Your article makes a good point, I think. But it sort of strikes me as odd that you don’t apply a similar analysis in your hypothetical scenario about who should be covered for health care. Why stop at refusing to cover people who take drugs without prescriptions? Why not refuse to cover people who eat meat, drink alcohol, or eat saturated fat–maybe even get specific, refusing coverage for those who eat one kind of saturated fat, but not another? You can then control whatever people consume by law.

    Can you see that the refusal to cover any condition is analogous to the problem you have written about in your article?

  • http://thingsalongtheway.blogspot.com/ Cindy

    “the refusal to cover any condition” should have been better stated as “the refusal to covere any person regardless of their behavior.

  • http://ruvysroost.blogspot.com Ruvy

    a major extinction event in 2034.

    So, Tom,

    If I make it to 83, how am I supposed to be killed off? Just idle curiosity….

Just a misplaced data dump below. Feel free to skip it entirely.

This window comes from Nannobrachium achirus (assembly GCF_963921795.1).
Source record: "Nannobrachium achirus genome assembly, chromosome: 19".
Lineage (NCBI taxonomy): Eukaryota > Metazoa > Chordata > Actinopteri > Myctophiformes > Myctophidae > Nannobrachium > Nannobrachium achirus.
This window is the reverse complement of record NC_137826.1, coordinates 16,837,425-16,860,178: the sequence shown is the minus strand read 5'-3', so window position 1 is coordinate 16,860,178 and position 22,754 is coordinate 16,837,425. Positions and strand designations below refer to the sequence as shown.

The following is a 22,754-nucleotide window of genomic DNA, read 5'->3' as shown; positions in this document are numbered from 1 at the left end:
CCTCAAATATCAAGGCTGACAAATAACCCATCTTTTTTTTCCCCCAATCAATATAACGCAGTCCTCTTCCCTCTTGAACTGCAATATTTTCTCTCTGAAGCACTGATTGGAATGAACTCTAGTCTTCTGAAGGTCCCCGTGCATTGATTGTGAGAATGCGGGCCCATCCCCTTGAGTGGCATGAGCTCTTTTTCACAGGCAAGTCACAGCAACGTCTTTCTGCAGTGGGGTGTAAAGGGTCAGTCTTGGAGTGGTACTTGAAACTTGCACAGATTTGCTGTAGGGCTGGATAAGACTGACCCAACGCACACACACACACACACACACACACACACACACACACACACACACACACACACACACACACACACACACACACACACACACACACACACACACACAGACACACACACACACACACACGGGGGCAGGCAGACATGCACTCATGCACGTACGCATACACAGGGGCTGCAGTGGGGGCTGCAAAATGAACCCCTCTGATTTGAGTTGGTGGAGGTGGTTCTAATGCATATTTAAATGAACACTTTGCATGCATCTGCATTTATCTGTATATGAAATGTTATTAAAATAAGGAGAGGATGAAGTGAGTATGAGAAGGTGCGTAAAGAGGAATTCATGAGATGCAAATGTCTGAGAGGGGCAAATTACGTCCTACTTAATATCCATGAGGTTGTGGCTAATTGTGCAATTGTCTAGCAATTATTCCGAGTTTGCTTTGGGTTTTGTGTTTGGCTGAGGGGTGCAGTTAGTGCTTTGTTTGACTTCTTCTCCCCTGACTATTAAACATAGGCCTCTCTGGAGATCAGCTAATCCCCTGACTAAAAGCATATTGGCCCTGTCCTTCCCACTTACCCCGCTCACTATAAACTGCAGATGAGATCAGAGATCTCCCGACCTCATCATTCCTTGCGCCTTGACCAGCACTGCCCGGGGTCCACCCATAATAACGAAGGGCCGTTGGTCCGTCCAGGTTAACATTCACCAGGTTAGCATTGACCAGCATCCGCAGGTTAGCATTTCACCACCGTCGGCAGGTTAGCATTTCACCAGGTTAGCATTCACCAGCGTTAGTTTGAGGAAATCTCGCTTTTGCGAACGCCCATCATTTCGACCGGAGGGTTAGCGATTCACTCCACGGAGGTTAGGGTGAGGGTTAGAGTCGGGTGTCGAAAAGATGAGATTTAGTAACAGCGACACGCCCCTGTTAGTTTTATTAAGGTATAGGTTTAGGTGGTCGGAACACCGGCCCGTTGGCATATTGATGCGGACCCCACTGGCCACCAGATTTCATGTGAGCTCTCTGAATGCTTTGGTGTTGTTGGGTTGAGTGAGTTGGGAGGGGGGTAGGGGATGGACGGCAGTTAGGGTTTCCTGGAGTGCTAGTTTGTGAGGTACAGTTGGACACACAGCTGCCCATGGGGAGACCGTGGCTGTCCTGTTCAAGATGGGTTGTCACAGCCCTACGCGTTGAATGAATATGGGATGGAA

• http://blogcritics.org/writer/dan_miller Dan(Miller)

    Tom,

    Thanks for reviving the cites and I apologize for not responding sooner. Our electricity went off at about 1300 and came back only a few minutes ago, at 1740.

    I have skimmed the three Supreme Court cases, and think they have little to do with the Health Control law. Although they were decided when FDR was thinking about packing the Court in furtherance of his New Deal, that is of little if any significance; the decisions say what they say. Fully to understand the cases, decided about seventy years ago, it would be necessary to do a lot of legal research on the positions for which those cases were subsequently cited by the Supreme Court as well as by lower courts. I have not attempted that.